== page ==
Net migration figures rising to the second highest on record have been published, with migration to the UK one of the key economic talking points in the EU referendum.
Those who want to leave argue that migration from poorer parts of Europe like Romania and Slovakia drive down wages in the UK as people are willing to work for lower pay than those born here.
But those who want to remain say the free market and free flow of goods and people within the EU makes our economies more efficient and able to compete in the world.
The latest figures are already being used to back up both arguments, even in Wales which at the moment has the lowest proportion of migrants of all UK nations.
I have taken a snapshot of the issue in a docklands area of Newport.
MIGRATION AND WALES
- Population analysis from the ONS published last summer said Wales has the lowest proportion of UK nations of non-UK born residents - 5.9% of the population or an estimated 180,000 residents. This compares to 14.2% in England, 7.2% in Scotland and 6.8% in Northern Ireland.
- Of these, 80,000 in Wales are estimated as being from the EU.
- The 2011 Census showed that 1.4% of people in Wales held an EU (non-UK/Irish) passport, of which 0.8% were from the "new" eastern European countries.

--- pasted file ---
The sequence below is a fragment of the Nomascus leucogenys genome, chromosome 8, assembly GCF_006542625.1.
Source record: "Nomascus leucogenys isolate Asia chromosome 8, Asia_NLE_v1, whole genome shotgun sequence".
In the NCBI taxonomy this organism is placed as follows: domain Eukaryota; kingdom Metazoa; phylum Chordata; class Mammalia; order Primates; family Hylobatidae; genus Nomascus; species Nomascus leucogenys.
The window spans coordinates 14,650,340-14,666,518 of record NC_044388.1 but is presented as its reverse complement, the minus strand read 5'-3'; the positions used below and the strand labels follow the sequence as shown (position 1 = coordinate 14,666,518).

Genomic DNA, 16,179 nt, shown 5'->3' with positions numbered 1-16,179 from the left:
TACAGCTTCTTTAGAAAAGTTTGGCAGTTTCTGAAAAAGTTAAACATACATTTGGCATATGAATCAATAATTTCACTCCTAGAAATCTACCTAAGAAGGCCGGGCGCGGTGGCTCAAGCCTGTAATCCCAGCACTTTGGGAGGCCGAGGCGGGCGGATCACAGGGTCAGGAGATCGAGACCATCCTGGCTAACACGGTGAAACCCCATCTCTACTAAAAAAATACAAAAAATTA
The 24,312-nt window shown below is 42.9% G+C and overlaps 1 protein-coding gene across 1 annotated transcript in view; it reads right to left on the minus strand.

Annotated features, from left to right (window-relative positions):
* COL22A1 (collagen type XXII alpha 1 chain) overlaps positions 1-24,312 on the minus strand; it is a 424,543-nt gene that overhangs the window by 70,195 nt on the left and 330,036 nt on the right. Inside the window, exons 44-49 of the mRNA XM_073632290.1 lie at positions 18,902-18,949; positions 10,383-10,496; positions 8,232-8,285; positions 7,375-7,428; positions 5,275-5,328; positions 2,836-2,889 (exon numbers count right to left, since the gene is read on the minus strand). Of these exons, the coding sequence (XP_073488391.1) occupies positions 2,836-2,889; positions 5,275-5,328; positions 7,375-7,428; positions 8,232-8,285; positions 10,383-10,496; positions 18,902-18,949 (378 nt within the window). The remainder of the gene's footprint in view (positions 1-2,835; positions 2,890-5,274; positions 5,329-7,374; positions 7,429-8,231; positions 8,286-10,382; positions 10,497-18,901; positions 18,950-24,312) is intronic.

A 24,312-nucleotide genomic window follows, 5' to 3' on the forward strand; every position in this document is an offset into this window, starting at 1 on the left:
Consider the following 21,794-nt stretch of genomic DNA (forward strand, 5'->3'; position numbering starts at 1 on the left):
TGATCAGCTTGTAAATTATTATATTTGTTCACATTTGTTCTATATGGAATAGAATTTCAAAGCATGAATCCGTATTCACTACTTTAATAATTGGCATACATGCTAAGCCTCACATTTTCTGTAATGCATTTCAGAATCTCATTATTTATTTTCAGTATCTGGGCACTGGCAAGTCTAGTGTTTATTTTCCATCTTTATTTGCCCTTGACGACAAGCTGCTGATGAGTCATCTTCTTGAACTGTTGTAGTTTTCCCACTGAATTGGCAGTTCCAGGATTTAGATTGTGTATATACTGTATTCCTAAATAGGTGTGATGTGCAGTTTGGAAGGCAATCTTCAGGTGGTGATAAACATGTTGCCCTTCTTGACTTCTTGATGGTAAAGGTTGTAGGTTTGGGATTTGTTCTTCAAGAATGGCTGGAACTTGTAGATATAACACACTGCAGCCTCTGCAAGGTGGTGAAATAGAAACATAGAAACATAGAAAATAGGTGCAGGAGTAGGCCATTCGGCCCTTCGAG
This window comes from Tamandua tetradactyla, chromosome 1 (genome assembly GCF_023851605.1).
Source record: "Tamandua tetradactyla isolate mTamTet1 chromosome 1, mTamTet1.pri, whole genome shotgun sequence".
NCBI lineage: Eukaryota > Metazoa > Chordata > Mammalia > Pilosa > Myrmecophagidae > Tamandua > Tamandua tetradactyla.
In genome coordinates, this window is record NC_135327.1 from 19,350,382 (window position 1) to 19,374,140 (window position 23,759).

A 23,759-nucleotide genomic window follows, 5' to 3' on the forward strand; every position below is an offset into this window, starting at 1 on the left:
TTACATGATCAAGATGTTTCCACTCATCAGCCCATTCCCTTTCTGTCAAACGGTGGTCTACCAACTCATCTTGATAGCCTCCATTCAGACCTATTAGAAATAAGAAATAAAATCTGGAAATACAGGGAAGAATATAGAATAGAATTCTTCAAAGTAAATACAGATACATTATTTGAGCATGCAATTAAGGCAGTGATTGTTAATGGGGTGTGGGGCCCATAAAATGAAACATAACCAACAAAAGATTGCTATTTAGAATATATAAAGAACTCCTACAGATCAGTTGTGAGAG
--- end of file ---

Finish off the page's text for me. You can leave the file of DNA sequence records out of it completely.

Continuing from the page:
- Polish was the most common non-British nationality in 2014, with an estimated 853,000 "usual" residents in the UK.
- One estimate of the Polish population of Wales (based on the 2014 Annual Population Survey) is 24,000 - subject to a variable of 5,000. The 2011 Census figure was 17,000 Polish-speakers in Wales.
- There was a "statistically significant increase" in the non-UK born population of the UK between 2013 and 2014 - from 7.9m to 8.2m.
- The non-UK born population increased from 7,921,000 to 8,277,000 (an increase of 4.5%)
- The latest figures out on Thursday estimate that net migration for EU citizens was 184,000 in the UK at the end of 2015 - but it cannot break down the figure for Wales or other nations and regions.
- ONS population estimates, ending 2014 and ONS migration quarterly report 2016
Although Wales as a whole has a smaller proportion of migrants from the EU and beyond living here, there are communities - particularly in our urban centres.
One of them is Pill in Newport, a community of around 7,000 people.
Commercial Street has buildings going back to the 19th Century along with 1960s housing and some newly-built shop fronts and homes.
Close to the docks, Pill has welcomed people from other parts of the world for generations.
Finding figures to accurately tell us how many people are here from the EU and beyond is difficult.
If five years old now, the most reliable is the 2011 Census.